To evaluate treatment efficacy, eight cores (2.25 inches [5.72 centimeters] diameter × 1.5-inch [3.8-centimeter] depth) were taken from each plot, and ABW stages were extracted by submerging the cores (split into four pieces) for one hour in lukewarm water saturated with table salt. Data were the combined number of larvae (all stages), pupae and teneral adults per plot. Mature adults were not included because, at this time, they were likely to originate from the overwintering generation and might have migrated into the plots from adjacent areas after residual effects of treatments had subsided.
Densities of ABW immature stages, larval stage average and stage distribution in the untreated plots at the times of application and evaluations are shown in Table 2. Population phenology followed a similar pattern across the experiments. Averaged across the four experiments, larval instar averages for the L2.5, L3.2 and L4.0 applications and the final evaluation were 2.5, 3.2, 4.0 and 4.7, respectively.
Control levels were generally higher for the susceptible population (PB) but followed a similar pattern in the two populations (Figure 1, below). For the PB population, cyantraniliprole (Ference, Syngenta) applied when the larval instar average was 2.5 (cyantraniliprole-L2.5) provided the highest control, whereas cyantraniliprole-L4.0 and indoxacarb-L4.0 were the least effective treatments (Figure 2, below).
For cyantraniliprole and indoxacarb (Provaunt, Syngenta), control was significantly higher for the L2.5 and L3.2 applications than the L4.0 application. For spinosad (Conserve, Dow AgroSciences), control was significantly higher for the L3.2 than the L4.0 application, with the L2.5 application not significantly different from the other timings. Trichlorfon (Dylox, Bayer) control was significantly higher for the L3.2 than the L2.5 application, with the L4.0 application not significantly different from the other timings.
Figure 1. Effect of ABW larval instar average at the time of application on percentage control (mean ± SEM) of developmental stages with standard field rates of four insecticides in naturally infested plots on golf course fairways in spring. Experiments were conducted with a pyrethroid-susceptible (PB) (top; bifenthrin RR50 2.0) and a pyrethroid-resistant (PH) (bottom; RR50 55) population. Means with the same letter do not differ significantly among treatments within population (Tukey’s HSD, α = 0.05).
Figure 2. Late stages of damage to golf course fairways in late spring. Photo by O. Kostromytska
For the pyrethroid-resistant PH population, cyantraniliprole-L2.5 yielded the highest control, whereas trichlorfon-L4.0, indoxacarb-L4.0 and trichlorfon-L2.5 were the least effective treatments (Figure 1). For cyantraniliprole, control was significantly higher for the L2.5 and L3.2 applications than the L4.0 application. Spinosad efficacy was not significantly affected by application timing. Indoxacarb control was significantly higher for the L3.2 than the L4.0 application, with the L2.5 application not significantly different from the other timings. Trichlorfon control was significantly higher for the L3.2 than the L2.5 and L4.0 applications.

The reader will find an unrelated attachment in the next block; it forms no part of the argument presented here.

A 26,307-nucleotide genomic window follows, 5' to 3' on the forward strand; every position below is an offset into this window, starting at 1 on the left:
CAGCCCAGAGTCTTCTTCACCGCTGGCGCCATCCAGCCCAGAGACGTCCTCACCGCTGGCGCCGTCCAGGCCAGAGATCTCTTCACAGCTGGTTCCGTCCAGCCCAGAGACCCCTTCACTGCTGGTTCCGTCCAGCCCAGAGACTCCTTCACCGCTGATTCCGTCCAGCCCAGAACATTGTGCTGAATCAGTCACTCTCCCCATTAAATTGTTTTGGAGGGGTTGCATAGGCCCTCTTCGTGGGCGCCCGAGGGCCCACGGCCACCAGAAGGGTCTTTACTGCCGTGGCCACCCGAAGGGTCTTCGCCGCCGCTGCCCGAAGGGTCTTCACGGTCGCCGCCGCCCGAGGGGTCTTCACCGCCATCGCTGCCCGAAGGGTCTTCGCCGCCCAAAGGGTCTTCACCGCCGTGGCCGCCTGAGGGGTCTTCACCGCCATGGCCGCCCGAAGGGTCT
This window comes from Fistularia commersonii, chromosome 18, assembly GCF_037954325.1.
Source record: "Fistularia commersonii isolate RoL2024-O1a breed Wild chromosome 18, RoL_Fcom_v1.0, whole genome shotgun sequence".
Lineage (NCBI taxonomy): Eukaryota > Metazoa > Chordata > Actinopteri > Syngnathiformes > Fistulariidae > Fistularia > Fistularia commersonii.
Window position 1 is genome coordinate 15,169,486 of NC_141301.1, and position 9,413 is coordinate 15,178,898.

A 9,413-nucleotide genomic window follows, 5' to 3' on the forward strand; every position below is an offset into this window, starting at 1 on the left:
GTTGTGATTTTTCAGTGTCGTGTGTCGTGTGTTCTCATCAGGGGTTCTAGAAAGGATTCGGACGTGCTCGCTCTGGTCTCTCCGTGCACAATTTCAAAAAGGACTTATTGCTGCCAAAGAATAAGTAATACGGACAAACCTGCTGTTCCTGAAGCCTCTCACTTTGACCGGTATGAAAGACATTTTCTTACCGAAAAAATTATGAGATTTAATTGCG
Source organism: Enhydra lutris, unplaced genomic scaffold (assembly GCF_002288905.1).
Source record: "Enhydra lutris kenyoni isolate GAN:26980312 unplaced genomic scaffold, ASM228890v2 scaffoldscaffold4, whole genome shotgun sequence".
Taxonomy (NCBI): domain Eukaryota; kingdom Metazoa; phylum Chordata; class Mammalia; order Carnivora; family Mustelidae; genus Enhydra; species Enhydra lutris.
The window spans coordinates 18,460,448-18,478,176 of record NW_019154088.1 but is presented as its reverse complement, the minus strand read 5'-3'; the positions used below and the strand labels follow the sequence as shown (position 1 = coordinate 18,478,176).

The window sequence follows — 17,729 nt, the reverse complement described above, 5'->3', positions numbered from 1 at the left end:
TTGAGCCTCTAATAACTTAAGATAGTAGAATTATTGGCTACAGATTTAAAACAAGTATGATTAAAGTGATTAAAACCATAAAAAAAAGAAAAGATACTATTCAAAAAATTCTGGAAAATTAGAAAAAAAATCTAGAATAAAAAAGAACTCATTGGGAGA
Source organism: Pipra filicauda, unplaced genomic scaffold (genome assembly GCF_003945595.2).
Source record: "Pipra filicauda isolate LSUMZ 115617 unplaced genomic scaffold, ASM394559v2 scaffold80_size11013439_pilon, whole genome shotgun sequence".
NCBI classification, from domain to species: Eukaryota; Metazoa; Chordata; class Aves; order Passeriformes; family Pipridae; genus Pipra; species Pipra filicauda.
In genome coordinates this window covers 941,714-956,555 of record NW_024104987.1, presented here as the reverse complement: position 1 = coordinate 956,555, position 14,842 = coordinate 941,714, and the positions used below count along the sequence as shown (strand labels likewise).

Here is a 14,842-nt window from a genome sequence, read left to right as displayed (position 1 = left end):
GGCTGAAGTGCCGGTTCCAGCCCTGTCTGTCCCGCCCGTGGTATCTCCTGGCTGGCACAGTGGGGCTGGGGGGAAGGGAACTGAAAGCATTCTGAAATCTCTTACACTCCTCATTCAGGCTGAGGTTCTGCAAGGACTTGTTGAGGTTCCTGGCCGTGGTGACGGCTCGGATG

Trichlorfon was significantly less effective against the resistant than the susceptible population, whereas control by spinosad, cyantraniliprole and indoxacarb did not differ between populations.
Evaluation at seven days after treatment
For cyantraniliprole, percent control at seven days after treatment was significantly higher for the L2.5 (95%) and L3.2 applications (79%) than for the L4.0 application (57%). Trichlorfon control was significantly higher for the L3.2 application (78%) than the L4.0 application (53%), with the L2.5 application (66%) not significantly different from the other applications. Control at seven days after treatment did not differ significantly between the L2.5, L3.2 and L4.0 applications for spinosad (83%, 79% and 69%, respectively) and for indoxacarb (62%, 60% and 55%, respectively).
Overall, the increases in percent control observed at the final evaluation compared with the seven-days-after-treatment evaluation were small, indicating that for all insecticides, most larvae were killed within seven days after treatment. The increases in percent control between seven days after treatment and final evaluation for the L2.5 and L3.2 application timings, respectively, tended to be the largest for indoxacarb (14% and 11%), more variable for trichlorfon (10% and 3%) and cyantraniliprole (2% and 8%), and the smallest for spinosad (4% and 0%).
Our study showed that the commonly used ABW larvicides cyantraniliprole, spinosad, indoxacarb and trichlorfon provided similar levels of control of ABW larvae at the L3.2 timing as at the traditional L2.5 timing. However, the effect of application timing differed between the four insecticides tested. For cyantraniliprole and indoxacarb, the L4.0 applications were the least effective, and the L2.5 and L3.2 applications not different from each other, but this trend was stronger and more consistent in cyantraniliprole than in indoxacarb. For spinosad, there was no clear overall trend. In contrast, trichlorfon was more effective in the L3.2 than the L2.5 and L4.0 applications.
The general trend for reduced efficacy of the insecticides at the L4.0 application might be related to decreasing susceptibility as larval development advances. However, such an effect is likely modified by other factors, including changes in behavior and feeding sites of the larvae over time, differences in the distribution of the insecticides in the different parts of the grass plant, and differences in residual activity. The earlier the applications are made, the greater the proportion of young larvae that are protected from non-systemic insecticides by feeding inside the plants. In our experiments, the proportion of internally feeding larvae (first through third instars) decreased from 82% to 58% to 30% from the time of the L2.5 to the L3.2 and the L4.0 application (see Figure 1). However, the protection of these internally feeding larvae from non-systemic or weakly systemic insecticides, such as spinosad, indoxacarb and trichlorfon, may be weakened by their habit to often exit and reenter the plants, at which time they may be exposed to insecticide residues.